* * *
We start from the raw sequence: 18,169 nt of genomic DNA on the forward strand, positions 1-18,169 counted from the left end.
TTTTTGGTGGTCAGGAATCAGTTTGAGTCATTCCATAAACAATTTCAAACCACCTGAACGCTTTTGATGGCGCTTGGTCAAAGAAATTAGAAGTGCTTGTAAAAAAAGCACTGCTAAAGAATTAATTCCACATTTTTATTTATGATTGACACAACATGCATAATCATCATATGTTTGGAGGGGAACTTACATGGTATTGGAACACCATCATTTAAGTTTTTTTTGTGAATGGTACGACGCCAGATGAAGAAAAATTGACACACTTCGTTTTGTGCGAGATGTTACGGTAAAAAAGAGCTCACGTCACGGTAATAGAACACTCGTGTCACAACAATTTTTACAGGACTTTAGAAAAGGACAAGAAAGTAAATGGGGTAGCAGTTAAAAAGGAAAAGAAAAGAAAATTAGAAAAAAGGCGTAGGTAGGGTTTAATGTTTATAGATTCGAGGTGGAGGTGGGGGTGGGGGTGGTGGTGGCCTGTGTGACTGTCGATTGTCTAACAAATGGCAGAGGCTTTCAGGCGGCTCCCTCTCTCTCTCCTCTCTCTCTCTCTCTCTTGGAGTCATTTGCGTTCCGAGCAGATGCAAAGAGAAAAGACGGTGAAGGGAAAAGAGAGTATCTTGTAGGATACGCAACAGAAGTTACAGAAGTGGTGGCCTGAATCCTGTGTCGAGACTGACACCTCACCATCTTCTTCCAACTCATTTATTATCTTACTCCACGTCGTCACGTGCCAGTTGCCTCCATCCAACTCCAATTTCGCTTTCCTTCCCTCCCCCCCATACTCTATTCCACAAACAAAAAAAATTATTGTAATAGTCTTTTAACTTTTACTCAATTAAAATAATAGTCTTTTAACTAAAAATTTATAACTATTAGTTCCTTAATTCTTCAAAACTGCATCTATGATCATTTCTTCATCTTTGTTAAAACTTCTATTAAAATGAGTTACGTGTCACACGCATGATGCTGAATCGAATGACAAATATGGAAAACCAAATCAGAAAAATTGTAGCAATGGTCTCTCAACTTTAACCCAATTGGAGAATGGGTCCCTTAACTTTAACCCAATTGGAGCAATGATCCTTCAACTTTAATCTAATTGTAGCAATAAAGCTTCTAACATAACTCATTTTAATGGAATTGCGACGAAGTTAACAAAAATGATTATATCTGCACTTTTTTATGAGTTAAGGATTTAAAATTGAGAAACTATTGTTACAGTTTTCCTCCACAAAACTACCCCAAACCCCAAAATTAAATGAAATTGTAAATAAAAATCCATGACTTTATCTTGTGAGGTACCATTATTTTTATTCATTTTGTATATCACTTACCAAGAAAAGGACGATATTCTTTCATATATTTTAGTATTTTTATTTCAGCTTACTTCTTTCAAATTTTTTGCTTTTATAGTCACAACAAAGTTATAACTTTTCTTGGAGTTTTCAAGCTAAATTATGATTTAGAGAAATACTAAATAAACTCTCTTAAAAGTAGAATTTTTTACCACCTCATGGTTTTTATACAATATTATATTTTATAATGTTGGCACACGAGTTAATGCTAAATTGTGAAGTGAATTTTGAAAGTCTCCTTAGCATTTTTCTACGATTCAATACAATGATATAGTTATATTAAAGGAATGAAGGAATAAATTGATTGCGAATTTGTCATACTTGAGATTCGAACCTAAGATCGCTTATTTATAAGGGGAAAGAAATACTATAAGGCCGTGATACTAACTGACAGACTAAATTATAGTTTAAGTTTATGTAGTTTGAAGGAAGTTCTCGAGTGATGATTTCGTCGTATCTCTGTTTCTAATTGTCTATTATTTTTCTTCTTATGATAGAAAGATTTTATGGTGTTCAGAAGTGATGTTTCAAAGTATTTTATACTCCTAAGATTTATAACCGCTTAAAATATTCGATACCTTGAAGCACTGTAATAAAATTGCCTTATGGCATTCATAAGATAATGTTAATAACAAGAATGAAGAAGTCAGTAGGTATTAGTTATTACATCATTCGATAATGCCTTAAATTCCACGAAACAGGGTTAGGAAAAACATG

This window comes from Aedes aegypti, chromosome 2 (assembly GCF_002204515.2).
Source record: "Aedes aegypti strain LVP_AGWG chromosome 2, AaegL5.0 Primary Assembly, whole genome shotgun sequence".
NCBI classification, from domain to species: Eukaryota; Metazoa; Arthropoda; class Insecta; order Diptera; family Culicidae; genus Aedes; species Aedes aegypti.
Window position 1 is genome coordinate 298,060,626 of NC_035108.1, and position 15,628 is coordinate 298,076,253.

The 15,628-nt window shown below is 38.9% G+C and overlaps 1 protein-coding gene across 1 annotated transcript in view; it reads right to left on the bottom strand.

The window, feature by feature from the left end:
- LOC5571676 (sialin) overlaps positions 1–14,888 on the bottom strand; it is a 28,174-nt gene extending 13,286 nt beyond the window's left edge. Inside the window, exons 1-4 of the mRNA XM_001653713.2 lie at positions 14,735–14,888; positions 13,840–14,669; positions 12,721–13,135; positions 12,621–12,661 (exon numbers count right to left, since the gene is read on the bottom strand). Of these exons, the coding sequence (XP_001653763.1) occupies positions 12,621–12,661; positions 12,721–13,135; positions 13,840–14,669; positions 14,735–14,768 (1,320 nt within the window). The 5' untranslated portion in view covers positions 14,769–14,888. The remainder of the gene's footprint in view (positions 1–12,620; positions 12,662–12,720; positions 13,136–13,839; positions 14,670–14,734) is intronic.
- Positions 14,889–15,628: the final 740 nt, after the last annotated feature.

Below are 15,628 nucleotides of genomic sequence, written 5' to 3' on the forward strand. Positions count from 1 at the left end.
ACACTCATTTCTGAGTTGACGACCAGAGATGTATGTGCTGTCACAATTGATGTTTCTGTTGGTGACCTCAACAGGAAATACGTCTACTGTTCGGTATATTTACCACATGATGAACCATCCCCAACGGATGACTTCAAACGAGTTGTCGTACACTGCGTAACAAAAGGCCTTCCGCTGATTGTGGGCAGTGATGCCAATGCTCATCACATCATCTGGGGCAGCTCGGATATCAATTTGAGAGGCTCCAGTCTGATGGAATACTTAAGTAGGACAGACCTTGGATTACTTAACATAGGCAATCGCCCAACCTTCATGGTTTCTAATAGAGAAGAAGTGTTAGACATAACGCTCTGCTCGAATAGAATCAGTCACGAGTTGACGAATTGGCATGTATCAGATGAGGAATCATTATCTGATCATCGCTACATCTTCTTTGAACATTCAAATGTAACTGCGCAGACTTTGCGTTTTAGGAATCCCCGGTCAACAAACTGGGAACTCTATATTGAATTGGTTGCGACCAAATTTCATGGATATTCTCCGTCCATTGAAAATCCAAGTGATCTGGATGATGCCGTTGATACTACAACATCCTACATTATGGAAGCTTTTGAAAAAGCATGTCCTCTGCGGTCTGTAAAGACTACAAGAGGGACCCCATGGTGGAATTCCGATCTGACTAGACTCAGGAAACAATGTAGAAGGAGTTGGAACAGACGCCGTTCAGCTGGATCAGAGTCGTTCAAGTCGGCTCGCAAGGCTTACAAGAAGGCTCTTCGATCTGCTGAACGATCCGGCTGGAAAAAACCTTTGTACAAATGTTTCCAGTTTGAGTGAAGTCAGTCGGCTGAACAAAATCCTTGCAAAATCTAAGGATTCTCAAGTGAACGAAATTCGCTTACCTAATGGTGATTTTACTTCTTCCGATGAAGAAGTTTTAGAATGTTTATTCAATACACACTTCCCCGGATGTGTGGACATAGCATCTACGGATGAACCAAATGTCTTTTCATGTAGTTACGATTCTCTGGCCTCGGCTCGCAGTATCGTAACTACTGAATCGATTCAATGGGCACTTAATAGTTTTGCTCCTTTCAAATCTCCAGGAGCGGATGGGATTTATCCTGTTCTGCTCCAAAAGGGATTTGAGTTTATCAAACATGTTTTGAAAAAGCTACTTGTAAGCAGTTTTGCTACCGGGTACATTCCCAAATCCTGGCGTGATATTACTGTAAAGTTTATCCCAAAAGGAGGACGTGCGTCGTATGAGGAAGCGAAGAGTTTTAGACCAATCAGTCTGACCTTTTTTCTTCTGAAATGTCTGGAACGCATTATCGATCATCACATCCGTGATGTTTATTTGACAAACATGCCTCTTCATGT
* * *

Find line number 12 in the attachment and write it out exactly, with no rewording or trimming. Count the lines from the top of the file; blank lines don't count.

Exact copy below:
ACACTCATTTCTGAGTTGACGACCAGAGATGTATGTGCTGTCACAATTGATGTTTCTGTTGGTGACCTCAACAGGAAATACGTCTACTGTTCGGTATATTTACCACATGATGAACCATCCCCAACGGATGACTTCAAACGAGTTGTCGTACACTGCGTAACAAAAGGCCTTCCGCTGATTGTGGGCAGTGATGCCAATGCTCATCACATCATCTGGGGCAGCTCGGATATCAATTTGAGAGGCTCCAGTCTGATGGAATACTTAAGTAGGACAGACCTTGGATTACTTAACATAGGCAATCGCCCAACCTTCATGGTTTCTAATAGAGAAGAAGTGTTAGACATAACGCTCTGCTCGAATAGAATCAGTCACGAGTTGACGAATTGGCATGTATCAGATGAGGAATCATTATCTGATCATCGCTACATCTTCTTTGAACATTCAAATGTAACTGCGCAGACTTTGCGTTTTAGGAATCCCCGGTCAACAAACTGGGAACTCTATATTGAATTGGTTGCGACCAAATTTCATGGATATTCTCCGTCCATTGAAAATCCAAGTGATCTGGATGATGCCGTTGATACTACAACATCCTACATTATGGAAGCTTTTGAAAAAGCATGTCCTCTGCGGTCTGTAAAGACTACAAGAGGGACCCCATGGTGGAATTCCGATCTGACTAGACTCAGGAAACAATGTAGAAGGAGTTGGAACAGACGCCGTTCAGCTGGATCAGAGTCGTTCAAGTCGGCTCGCAAGGCTTACAAGAAGGCTCTTCGATCTGCTGAACGATCCGGCTGGAAAAAACCTTTGTACAAATGTTTCCAGTTTGAGTGAAGTCAGTCGGCTGAACAAAATCCTTGCAAAATCTAAGGATTCTCAAGTGAACGAAATTCGCTTACCTAATGGTGATTTTACTTCTTCCGATGAAGAAGTTTTAGAATGTTTATTCAATACACACTTCCCCGGATGTGTGGACATAGCATCTACGGATGAACCAAATGTCTTTTCATGTAGTTACGATTCTCTGGCCTCGGCTCGCAGTATCGTAACTACTGAATCGATTCAATGGGCACTTAATAGTTTTGCTCCTTTCAAATCTCCAGGAGCGGATGGGATTTATCCTGTTCTGCTCCAAAAGGGATTTGAGTTTATCAAACATGTTTTGAAAAAGCTACTTGTAAGCAGTTTTGCTACCGGGTACATTCCCAAATCCTGGCGTGATATTACTGTAAAGTTTATCCCAAAAGGAGGACGTGCGTCGTATGAGGAAGCGAAGAGTTTTAGACCAATCAGTCTGACCTTTTTTCTTCTGAAATGTCTGGAACGCATTATCGATCATCACATCCGTGATGTTTATTTGACAAACATGCCTCTTCATGT